The number of copies of carcinogenic HPV18 relative to cellular DNA is not associated with the likelihood of progression to advanced precancerous lesions of the cervix, according to researchers from the University of Washington in Seattle.
The team used data from 303 survey participants drawn from the Atypical Squamous Cells of Undetermined Significance and Low-Grade Squamous Intraepithelial Lesion Triage Study. The team was looking at HPV18, because that form as well as HPV16 are most frequently associated with cervical cancer. Additionally previous studies showed that the number of HPV16 copies per cell correlated with an increased risk of progression to cervical intraepithelial neoplasia grade 2 or 3 (CIN2-3).
The team compared the number of copies of HPV18 DNA relative to cellular DNA at baseline with a woman’s risk of progressing to CIN2-3. During the two-year study period, 92 women were diagnosed with CIN2-3. Among women with a cytologic diagnosis of low- or high-grade squamous intraepithelial lesions at enrollment, HPV18 DNA level was lower in women with CIN2-3 than those without CIN2-3.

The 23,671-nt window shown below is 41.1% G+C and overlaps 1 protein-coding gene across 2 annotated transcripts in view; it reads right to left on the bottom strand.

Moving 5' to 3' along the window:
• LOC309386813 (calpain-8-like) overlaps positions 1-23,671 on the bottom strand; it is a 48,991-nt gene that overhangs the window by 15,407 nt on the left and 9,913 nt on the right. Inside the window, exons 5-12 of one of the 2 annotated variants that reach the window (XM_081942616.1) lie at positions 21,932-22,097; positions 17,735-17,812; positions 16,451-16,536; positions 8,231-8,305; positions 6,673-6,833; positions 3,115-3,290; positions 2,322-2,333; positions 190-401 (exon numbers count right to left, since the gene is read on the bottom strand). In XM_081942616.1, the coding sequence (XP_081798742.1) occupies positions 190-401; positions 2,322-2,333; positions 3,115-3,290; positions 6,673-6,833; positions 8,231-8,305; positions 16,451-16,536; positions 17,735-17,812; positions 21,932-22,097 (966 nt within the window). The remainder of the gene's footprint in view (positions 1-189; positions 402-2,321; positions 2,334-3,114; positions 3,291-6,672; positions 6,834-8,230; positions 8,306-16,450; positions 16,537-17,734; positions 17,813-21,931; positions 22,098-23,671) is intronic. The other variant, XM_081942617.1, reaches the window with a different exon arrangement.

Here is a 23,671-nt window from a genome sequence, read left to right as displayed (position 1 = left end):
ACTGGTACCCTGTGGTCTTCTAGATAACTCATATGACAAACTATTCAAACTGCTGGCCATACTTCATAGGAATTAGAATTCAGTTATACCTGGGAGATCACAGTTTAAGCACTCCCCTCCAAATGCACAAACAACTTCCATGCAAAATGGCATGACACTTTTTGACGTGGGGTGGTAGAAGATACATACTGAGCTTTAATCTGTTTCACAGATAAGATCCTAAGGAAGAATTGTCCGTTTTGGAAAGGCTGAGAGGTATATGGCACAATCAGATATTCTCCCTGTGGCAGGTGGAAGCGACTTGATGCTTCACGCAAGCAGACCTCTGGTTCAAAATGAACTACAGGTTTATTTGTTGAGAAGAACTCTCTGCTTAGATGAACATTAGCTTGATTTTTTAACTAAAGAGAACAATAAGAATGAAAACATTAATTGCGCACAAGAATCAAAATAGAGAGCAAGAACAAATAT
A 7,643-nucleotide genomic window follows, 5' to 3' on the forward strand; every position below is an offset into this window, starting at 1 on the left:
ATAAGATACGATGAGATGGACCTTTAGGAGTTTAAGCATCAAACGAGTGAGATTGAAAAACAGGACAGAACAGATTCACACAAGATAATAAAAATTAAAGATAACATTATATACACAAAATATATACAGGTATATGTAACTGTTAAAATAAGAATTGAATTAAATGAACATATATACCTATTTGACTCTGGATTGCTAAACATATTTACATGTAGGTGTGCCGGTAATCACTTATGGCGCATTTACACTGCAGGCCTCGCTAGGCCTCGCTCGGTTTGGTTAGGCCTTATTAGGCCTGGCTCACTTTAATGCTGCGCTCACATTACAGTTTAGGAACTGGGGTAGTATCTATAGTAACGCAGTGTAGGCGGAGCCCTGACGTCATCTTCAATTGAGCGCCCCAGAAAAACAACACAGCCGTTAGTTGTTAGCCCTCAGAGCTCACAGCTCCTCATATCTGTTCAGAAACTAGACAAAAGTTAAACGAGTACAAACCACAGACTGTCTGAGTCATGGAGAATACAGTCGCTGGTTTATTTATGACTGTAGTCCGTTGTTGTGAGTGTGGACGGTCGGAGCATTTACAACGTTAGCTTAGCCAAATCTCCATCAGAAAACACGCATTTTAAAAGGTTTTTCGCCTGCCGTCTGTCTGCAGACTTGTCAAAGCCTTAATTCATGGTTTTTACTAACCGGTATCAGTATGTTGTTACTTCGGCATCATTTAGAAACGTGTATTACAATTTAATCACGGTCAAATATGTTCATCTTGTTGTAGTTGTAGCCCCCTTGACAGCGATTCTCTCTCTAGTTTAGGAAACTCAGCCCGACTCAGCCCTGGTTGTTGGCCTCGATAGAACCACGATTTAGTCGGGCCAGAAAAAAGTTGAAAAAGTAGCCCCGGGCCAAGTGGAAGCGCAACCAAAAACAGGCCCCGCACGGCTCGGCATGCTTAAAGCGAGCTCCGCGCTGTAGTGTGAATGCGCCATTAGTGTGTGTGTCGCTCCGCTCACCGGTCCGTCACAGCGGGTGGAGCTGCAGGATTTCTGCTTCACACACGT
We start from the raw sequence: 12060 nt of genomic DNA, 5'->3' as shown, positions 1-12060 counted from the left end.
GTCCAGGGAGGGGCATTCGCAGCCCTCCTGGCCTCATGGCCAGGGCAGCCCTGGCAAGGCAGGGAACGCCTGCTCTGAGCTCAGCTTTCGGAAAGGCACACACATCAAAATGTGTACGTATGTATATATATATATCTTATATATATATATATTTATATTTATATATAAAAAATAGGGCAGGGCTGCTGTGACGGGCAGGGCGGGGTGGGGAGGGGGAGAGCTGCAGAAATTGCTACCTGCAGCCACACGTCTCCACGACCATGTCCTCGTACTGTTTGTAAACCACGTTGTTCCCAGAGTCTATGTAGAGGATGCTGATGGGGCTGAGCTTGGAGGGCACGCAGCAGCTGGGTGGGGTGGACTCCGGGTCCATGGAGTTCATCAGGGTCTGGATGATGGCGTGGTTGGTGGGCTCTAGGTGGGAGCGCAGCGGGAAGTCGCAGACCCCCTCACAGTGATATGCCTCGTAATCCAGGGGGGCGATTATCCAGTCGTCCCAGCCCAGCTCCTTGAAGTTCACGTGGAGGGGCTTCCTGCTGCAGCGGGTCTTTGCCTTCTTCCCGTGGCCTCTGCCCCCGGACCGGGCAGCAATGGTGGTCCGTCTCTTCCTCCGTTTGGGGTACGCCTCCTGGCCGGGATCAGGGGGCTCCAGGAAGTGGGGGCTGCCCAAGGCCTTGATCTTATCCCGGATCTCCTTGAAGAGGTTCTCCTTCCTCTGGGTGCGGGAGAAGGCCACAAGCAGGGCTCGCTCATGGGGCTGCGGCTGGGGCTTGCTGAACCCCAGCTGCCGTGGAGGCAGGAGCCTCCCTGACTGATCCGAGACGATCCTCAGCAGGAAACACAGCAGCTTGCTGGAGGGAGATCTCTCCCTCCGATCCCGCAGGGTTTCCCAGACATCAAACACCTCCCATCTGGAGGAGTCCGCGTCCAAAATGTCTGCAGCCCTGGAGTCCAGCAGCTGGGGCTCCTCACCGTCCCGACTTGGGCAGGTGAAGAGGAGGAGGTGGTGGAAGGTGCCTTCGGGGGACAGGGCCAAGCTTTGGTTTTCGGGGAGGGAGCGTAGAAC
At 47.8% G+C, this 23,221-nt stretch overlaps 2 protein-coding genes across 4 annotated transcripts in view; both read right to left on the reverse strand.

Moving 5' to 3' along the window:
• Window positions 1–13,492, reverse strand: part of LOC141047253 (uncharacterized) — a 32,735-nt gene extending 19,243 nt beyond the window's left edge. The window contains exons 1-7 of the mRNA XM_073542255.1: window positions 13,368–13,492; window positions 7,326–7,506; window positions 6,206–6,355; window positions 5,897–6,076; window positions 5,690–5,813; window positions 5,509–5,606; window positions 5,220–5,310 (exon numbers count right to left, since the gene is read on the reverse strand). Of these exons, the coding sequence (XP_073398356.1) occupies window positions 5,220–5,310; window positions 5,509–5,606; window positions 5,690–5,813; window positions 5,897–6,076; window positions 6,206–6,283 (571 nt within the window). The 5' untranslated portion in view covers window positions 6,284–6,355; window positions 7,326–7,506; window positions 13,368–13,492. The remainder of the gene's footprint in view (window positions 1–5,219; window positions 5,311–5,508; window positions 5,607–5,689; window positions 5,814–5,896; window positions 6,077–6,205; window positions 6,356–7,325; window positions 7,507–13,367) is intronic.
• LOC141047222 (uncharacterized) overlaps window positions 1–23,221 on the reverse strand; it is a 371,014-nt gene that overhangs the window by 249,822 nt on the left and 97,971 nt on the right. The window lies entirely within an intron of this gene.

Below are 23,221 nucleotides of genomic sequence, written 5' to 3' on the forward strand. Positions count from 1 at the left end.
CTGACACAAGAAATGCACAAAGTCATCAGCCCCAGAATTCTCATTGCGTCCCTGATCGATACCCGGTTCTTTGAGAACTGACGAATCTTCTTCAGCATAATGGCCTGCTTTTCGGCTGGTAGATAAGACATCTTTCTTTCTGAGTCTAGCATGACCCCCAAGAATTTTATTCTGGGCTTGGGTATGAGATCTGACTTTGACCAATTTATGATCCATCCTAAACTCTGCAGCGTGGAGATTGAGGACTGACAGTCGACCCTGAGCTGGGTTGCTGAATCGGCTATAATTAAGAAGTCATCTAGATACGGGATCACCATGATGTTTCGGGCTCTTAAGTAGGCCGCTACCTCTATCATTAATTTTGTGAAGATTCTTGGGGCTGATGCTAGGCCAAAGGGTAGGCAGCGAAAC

“In summary, our data indicated that HPV18 DNA levels were highest among women with evidence of a benign squamous intraepithelial lesion, intermediate among those with CIN2-3, and lowest among those with normal cytological findings. Thus, testing for high levels of HPV18 DNA does not appear to be clinically useful,” note the authors of the study, led by Long Fu Xi, M.D, Ph.D.
The article appears in the January 27 online issue of the Journal of the National Cancer Institute.